The True Cost of Loyalty: Why it’s Crucial for Retailers to Protect Loyalty Data
Loyalty is big business. In the U.S., research has shown that there are over 3.3 billion loyalty memberships. Programs span across almost all markets, from supermarkets and restaurants to beauty and hospitality. For organizations, a loyalty program that resonates with consumers can set them apart from competitors. Last year, for example, Starbucks told investors that its rewards members drove a staggering 53 percent of Q3 2022 U.S. revenue.
However, with customers willing to hand over their data for discounts and rewards, especially as we find ourselves in a time of economic turmoil, retailers end up with more and more sensitive data that they need to protect. But how can organizations protect loyalty data effectively? And where should they start?
Loyalty and Trust: The Unexpected Cost of Data Breaches
Like consumers, cybercriminals also find loyalty programs particularly enticing, not least because it’s a booming market. In 2022, the global loyalty management market was estimated to be worth $5.92 billion. It’s not hard to see why cybercriminals are desperate to get in on the act. Loyalty program data breaches are on the rise, too. Notably, in January 2023, more than half a million Hilton Hotels customers had their data stolen and put up for sale on the dark web. With big-name brands being hit by devastating data breaches, where does this leave loyalty?
Cybersecurity is becoming an increasingly important discussion among C-suite executives; however, organizations may not have considered loyalty programs within their cyber risk planning exercises. While lucrative, the data that’s collected may not attract the same security attention as checkout payment systems or mainframe networks. It’s also often continually underestimated in terms of its value to cybercriminals. Similarly, a company might outsource the management of its loyalty card program to a partner as part of an extended supply chain, which increases the potential attack surface. Some of these outsourced companies may have lower levels of baseline security, leading to cloud misconfigurations which can leak data. Whenever depending on outside partners, it’s important for organizations to do their due diligence.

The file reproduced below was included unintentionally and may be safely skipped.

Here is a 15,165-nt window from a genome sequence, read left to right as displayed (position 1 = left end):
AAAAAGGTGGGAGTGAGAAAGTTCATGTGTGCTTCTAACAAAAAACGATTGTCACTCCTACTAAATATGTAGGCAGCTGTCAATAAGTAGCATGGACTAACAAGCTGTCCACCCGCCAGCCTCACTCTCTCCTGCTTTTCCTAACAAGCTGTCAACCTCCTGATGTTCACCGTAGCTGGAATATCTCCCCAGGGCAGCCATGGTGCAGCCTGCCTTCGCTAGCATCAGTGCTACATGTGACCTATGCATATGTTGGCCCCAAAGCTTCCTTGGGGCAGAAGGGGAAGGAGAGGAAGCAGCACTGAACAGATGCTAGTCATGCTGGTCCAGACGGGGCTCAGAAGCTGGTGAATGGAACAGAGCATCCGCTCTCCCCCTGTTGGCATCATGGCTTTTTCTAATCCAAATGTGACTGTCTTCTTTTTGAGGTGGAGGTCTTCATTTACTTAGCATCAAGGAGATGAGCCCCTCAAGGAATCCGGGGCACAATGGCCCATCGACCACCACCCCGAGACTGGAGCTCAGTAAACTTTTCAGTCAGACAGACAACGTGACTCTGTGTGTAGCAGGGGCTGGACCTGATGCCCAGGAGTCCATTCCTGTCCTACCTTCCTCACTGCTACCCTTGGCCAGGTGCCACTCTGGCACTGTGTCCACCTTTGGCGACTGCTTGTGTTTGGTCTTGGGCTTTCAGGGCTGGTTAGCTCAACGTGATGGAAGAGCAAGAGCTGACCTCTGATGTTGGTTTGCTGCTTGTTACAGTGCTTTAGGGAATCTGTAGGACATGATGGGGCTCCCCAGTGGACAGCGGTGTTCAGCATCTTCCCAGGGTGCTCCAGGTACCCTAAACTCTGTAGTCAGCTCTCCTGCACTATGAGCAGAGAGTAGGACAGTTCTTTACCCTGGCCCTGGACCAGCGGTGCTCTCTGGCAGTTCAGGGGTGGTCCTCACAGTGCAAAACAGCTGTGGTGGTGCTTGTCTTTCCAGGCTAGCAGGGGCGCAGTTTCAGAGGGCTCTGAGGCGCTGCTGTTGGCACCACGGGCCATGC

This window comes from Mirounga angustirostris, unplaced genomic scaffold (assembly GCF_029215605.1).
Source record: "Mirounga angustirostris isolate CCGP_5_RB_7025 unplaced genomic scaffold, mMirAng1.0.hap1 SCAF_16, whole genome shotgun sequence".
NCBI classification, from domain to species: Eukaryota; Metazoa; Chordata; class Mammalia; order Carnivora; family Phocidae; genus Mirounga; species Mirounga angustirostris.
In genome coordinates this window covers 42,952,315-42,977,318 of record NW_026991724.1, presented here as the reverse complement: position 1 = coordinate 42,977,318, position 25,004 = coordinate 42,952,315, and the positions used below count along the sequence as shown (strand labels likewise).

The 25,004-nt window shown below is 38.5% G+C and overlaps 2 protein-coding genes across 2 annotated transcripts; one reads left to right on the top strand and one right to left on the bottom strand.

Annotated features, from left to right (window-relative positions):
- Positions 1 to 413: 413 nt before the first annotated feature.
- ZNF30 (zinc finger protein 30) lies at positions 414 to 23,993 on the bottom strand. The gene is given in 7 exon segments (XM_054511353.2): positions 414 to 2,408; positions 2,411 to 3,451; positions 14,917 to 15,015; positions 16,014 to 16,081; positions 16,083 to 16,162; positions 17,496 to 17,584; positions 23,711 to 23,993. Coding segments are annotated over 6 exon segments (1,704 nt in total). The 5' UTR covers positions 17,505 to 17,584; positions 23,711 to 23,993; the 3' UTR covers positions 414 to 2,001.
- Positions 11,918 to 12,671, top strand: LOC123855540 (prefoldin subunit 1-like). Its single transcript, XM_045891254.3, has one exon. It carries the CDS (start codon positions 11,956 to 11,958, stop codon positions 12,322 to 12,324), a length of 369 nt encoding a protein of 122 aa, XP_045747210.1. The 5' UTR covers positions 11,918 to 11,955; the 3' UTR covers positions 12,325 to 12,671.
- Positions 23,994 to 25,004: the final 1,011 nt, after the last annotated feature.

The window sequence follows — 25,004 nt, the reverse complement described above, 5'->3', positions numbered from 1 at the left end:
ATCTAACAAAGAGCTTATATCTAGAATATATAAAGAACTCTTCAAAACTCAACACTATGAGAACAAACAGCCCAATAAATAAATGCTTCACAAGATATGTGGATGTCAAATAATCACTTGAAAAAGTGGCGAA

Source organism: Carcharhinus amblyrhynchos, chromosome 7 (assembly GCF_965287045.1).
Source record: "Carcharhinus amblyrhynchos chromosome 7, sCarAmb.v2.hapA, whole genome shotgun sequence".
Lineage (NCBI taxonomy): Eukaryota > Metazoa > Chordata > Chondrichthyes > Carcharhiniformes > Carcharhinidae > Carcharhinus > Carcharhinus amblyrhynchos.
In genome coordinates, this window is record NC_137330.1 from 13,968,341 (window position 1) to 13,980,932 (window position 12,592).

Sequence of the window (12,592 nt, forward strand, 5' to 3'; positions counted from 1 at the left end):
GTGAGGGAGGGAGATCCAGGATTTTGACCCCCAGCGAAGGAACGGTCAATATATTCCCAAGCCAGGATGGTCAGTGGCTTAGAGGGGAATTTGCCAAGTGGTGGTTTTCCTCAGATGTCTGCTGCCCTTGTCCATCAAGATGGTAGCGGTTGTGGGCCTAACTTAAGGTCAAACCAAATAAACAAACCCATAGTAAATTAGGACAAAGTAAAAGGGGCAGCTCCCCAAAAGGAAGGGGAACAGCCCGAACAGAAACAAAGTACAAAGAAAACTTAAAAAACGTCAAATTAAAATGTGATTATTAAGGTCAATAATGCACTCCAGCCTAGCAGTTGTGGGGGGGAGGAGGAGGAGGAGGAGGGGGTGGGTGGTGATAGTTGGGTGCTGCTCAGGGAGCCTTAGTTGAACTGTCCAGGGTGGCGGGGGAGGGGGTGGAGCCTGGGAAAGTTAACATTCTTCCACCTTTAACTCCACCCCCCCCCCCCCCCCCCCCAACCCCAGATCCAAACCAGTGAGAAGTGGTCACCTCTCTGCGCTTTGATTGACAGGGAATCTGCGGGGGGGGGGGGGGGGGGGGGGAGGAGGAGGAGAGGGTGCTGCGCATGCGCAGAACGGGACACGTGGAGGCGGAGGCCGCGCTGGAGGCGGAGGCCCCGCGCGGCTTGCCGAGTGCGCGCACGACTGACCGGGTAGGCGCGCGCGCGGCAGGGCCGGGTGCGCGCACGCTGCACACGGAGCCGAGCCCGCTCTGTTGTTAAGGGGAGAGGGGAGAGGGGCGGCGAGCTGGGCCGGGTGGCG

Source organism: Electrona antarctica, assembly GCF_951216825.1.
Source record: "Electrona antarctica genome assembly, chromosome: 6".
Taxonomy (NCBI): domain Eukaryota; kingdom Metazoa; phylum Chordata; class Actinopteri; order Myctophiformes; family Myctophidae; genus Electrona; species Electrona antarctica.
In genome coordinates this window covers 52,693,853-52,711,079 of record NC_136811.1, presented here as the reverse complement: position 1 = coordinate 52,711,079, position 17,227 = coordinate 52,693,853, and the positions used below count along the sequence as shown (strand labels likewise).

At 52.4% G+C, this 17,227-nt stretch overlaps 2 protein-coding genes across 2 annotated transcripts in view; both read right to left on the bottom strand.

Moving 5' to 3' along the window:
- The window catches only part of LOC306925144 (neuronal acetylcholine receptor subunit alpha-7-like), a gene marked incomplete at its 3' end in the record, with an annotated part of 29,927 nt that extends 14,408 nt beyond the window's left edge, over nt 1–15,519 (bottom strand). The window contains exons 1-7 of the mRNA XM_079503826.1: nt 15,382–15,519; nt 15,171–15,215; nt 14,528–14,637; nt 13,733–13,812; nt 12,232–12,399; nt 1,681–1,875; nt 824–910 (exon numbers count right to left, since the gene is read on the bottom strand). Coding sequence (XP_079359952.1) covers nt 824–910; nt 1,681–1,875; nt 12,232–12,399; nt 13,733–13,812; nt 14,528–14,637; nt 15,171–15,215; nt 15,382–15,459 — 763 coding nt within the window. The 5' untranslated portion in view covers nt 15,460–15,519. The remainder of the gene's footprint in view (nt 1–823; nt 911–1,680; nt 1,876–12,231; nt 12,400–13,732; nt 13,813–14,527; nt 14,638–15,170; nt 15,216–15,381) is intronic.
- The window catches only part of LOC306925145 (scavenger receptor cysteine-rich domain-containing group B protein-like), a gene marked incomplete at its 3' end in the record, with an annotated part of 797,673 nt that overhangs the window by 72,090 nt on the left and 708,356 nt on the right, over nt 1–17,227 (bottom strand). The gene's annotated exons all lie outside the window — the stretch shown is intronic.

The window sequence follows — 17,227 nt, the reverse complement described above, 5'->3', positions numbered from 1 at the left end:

When a company’s loyalty card program suffers a breach (whether in-house or via a supply chain), the consequences can be devastating. Hand in hand with loyalty comes trust. When consumers hand over their data to organizations, they believe that their data is in safe hands. In the event of a breach, not only is this trust lost, but organizations will also find themselves shelling out the cost of reimbursing customers in stolen points, facing class-action lawsuits, or battling hefty regulatory fines. Similarly, there’s cost involved in breach investigations, remediation and notification, and reputational damage can be hard to come back from.
But what about the data itself?
Why Cybercriminals Covet Loyalty Card Data